Hindu Kush

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Hindu Kush

Hindu Kush Range
Highest point
PeakTirich Mir
Elevation7,690 m (25,230 ft)
Coordinates36°14′45″N 71°50′38″E / 36.24583°N 71.84389°E / 36.24583; 71.84389
The Hindu Kush range. The largest country on the map is Afghanistan, with Pakistan to its east; the three countries along the top are Turkmenistan, Uzbekistan, and Tajikistan. On the right edge, a small piece of India and a smaller piece of China are also visible.
CountriesAfghanistan and Pakistan
RegionSouth-Central Asia
Parent rangeHimalayas
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Coordinates: 35°N 71°E / 35°N 71°E / 35; 71

Hindu Kush

Hindu Kush Range
Highest point
PeakTirich Mir
Elevation7,690 m (25,230 ft)
Coordinates36°14′45″N 71°50′38″E / 36.24583°N 71.84389°E / 36.24583; 71.84389
The Hindu Kush range. The largest country on the map is Afghanistan, with Pakistan to its east; the three countries along the top are Turkmenistan, Uzbekistan, and Tajikistan. On the right edge, a small piece of India and a smaller piece of China are also visible.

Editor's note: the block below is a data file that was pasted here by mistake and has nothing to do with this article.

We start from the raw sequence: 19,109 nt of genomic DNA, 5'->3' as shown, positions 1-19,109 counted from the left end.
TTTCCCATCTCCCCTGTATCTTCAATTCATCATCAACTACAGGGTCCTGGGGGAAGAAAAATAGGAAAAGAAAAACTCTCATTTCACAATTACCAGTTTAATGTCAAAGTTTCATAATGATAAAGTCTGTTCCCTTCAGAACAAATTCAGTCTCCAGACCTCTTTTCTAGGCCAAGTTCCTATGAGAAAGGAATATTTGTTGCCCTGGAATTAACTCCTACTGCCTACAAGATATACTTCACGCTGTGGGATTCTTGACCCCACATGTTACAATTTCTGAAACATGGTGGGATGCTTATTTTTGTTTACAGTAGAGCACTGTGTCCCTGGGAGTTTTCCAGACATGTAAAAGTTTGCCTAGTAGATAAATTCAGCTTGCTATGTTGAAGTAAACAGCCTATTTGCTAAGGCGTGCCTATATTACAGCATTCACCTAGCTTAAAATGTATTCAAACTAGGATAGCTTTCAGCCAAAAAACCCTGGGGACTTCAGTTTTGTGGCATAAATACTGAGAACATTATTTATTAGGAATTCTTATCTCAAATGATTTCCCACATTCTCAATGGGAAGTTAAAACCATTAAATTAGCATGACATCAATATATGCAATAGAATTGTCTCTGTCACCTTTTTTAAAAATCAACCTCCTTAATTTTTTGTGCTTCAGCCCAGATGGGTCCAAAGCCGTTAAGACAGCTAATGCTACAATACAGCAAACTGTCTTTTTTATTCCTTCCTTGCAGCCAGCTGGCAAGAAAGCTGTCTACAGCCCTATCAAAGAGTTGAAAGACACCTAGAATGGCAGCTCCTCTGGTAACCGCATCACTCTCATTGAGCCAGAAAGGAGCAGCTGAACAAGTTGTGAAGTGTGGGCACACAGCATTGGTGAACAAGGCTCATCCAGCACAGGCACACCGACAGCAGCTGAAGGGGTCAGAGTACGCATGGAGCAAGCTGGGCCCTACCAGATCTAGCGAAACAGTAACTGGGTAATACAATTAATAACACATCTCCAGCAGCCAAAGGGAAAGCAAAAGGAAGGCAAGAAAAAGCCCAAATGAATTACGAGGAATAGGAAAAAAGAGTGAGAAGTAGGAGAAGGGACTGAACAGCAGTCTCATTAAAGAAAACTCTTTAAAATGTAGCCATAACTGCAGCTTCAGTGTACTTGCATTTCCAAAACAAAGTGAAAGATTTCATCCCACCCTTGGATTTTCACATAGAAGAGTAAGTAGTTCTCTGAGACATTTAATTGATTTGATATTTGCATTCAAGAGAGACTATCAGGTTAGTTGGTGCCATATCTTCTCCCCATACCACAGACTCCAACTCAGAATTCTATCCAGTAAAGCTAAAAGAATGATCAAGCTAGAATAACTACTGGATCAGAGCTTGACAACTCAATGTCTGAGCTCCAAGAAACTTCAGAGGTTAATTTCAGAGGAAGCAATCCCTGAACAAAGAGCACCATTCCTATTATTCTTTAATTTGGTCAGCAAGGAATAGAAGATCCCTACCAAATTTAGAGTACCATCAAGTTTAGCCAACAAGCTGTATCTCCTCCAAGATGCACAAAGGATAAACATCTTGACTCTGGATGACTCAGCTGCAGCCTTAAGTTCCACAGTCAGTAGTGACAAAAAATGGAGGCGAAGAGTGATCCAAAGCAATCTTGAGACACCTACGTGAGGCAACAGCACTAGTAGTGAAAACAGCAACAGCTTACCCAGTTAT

CountriesAfghanistan and Pakistan
RegionSouth-Central Asia
Parent rangeHimalayas

The Hindu Kush (Pashto/Persian/Urdu: ھندوکُش), also known as Pāriyātra Parvata (Sanskrit: पारियात्र पर्वत) or Paropamisadae (Greek: Παροπαμισάδαι), is an 800 km (500 mi) long mountain range that stretches between central Afghanistan and northern Pakistan. The highest point in the Hindu Kush is Tirich Mir (7,708 m or 25,289 ft) in Chitral District of Khyber Pakhtunkhwa, Pakistan.



The origins of the name "Hindu Kush" are uncertain, with multiple theories being propounded by different scholars and writers. Hindu Kūh (ھندوکوه) and Kūh-e Hind (کوهِ ھند) are usually applied to the entire range separating the basins of the Kabul and Helmand rivers from that of the Amu River (ancient Oxus) or more specifically to that part of the range, northwest of the Afghan capital Kabul. Sanskrit documents refer to the Hindu Kush as Pāriyātra Parvata (पारियात्र पर्वत).

The mountain range was called "Paropamisadae" by Greeks in the late first millennium BC.[1] In the time of Alexander the Great, they were further referred to as the Caucasus Indicus or "Indian Caucasus" (as opposed to the Iberian Caucasus range), which past authors have additionally considered as a possible derivation of the name "Hindu Kush".